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The Internal Revenue Service has made its Free file available Friday, allowing taxpayers earning less than $73,000 in adjusted gross income to begin preparing and filing their tax returns for free.

Tax season will officially begin on January 24 of this year, so tax preparation software providers who participate in the program will retain the returns they receive until that date (see the story). Both Intuit and H&R Block opted out of the program this year after coming under fire for directing customers to paid tax software. Companies still participating in the program this year include 1040Now.NET, ezTaxReturn.com, FreeTaxReturn.com INC, FileYourTaxes.com, FreeTaxUSA, On-Line Taxes at OLT.com, TaxAct and TaxSlayer.

The program gives people a quick opportunity to file their tax returns and claim the 2021 Recovery Rebate Credit, Enhanced Child Tax Credit, Earned Income Tax Credit and other important credits. Taxpayers can use Free File to claim the remaining amount of their Child Tax Credit and claim any Child Tax Credit advance payments they did not receive in 2021.

Online products are available free of charge as part of a 20-year partnership with the Internal Revenue Service. This year, eight products are available in English and two in Spanish. IRS Free File is available to any individual or family who earned $73,000 or less in 2021. Free File Fillable Forms, the electronic version of IRS paper forms, will be available on January 24, 2022. Free File Fillable Forms is available for use by everyone, regardless of income level, but should only be used by people who are comfortable preparing their own taxes.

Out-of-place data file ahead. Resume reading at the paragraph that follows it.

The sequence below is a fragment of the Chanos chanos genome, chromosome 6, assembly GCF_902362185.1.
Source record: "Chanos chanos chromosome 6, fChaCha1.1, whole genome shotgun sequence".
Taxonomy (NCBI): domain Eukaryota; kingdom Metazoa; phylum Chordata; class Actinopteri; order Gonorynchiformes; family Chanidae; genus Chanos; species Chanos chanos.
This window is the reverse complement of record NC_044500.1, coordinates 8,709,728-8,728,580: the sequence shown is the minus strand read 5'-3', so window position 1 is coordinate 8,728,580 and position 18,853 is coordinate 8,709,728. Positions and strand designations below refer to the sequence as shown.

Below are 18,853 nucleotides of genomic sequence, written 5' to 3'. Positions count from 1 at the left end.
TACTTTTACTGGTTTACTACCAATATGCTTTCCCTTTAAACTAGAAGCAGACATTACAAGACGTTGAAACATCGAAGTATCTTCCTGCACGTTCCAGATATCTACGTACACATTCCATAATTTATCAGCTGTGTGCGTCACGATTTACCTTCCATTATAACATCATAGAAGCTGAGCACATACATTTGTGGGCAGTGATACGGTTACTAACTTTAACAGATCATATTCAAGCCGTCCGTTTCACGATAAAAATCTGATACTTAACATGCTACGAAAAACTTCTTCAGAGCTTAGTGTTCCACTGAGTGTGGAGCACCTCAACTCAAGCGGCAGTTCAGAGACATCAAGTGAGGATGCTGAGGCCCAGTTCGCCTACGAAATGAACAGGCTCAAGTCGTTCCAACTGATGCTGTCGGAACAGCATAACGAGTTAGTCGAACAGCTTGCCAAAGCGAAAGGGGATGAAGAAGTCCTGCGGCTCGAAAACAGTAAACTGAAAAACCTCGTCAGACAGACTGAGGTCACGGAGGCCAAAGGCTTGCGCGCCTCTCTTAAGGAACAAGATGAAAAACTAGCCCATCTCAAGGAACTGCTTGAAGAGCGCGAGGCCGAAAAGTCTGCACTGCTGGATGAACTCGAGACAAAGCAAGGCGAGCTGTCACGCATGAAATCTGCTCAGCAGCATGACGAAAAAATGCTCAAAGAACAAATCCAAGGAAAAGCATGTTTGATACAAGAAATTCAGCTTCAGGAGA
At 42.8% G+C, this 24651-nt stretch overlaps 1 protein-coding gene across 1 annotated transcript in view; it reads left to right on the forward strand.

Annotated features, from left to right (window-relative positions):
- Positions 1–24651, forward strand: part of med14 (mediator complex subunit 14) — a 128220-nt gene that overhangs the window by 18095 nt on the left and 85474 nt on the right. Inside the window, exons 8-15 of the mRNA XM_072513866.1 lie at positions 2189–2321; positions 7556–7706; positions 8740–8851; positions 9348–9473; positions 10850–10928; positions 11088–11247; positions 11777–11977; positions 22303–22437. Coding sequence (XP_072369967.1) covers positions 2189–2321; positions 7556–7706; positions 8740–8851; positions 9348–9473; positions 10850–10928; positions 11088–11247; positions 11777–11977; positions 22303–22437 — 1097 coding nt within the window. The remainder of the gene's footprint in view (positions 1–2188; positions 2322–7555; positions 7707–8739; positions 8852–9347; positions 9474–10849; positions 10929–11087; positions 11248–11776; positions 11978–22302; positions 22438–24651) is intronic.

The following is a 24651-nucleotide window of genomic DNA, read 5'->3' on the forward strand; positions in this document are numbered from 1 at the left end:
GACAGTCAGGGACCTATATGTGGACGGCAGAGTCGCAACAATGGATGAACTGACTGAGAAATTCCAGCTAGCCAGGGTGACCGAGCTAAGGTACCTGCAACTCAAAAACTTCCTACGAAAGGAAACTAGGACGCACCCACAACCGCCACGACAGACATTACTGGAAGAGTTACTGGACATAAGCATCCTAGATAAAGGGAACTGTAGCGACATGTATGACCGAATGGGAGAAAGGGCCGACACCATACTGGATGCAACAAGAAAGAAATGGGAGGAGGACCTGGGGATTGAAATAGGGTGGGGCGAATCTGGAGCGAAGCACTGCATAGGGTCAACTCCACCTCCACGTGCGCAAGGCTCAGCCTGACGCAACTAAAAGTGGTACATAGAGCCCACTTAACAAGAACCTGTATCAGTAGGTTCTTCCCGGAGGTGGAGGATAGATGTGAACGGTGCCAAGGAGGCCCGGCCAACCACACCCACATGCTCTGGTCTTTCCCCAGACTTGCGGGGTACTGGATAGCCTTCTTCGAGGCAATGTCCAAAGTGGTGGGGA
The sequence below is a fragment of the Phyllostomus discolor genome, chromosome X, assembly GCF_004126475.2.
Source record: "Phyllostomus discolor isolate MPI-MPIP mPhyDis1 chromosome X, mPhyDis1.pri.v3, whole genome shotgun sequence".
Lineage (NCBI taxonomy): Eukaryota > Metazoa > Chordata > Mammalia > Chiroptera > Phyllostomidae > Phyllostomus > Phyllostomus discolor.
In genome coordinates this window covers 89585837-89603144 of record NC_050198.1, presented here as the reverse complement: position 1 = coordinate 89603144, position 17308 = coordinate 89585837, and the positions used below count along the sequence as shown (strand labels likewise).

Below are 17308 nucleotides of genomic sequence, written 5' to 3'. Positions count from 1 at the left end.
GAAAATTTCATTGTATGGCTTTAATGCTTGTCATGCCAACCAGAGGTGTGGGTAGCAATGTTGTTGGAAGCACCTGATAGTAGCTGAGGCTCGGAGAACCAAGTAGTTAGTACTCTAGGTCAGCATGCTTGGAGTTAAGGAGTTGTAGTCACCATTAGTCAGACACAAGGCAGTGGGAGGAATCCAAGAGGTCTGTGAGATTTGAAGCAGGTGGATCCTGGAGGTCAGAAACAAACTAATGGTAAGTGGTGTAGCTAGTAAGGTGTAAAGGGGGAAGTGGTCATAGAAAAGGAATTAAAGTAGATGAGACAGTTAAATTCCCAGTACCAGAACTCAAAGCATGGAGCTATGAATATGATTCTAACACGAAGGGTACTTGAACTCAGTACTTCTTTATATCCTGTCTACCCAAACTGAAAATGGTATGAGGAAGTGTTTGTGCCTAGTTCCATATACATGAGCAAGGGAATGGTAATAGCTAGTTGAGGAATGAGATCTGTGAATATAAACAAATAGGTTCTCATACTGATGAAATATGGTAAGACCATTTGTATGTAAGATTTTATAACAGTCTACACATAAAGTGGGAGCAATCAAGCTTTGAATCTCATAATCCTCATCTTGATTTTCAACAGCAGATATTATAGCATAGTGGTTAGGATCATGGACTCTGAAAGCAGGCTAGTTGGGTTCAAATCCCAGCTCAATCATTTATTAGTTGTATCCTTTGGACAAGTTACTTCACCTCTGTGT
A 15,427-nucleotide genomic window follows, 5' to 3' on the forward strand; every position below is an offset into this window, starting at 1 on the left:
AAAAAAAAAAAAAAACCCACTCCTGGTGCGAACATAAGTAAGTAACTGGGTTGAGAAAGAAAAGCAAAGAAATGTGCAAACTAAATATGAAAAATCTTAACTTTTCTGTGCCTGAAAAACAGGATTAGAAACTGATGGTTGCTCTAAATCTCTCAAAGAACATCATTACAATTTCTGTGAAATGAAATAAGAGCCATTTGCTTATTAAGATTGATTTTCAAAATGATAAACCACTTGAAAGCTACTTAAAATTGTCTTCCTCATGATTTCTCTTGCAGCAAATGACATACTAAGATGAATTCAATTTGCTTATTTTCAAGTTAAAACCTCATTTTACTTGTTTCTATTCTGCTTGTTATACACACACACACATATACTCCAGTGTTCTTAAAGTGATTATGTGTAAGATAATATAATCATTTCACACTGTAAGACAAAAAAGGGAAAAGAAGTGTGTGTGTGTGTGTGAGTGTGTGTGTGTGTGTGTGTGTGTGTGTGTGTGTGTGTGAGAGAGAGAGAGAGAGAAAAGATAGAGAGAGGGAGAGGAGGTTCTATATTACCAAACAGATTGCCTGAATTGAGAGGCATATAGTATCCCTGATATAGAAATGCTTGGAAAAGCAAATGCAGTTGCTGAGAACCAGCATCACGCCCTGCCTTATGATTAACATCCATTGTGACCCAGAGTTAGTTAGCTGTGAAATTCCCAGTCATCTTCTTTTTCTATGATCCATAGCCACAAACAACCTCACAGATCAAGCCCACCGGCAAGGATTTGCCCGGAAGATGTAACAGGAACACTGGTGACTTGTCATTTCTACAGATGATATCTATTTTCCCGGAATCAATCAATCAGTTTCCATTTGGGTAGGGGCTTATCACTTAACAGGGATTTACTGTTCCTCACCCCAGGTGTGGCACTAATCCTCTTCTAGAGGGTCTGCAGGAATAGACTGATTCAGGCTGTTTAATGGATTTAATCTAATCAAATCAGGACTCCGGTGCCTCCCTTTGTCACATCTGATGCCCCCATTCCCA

“Free File is one of a wide selection of services available on IRS.gov to help people file their taxes during this difficult time,” IRS Commissioner Chuck Rettig said in a statement. “IRS Free File offers taxpayers an easy and free way to do their taxes from the safety of their own home. Free File also offers electronic filing with direct deposit, which is the best way to avoid delays and receive refunds Quickly and safely.

IRS Commissioner Charles Rettig

Andrew Harrer/Bloomberg

Other important information related to the January 24 start of tax season can be found on IRS.gov, including important grading tips.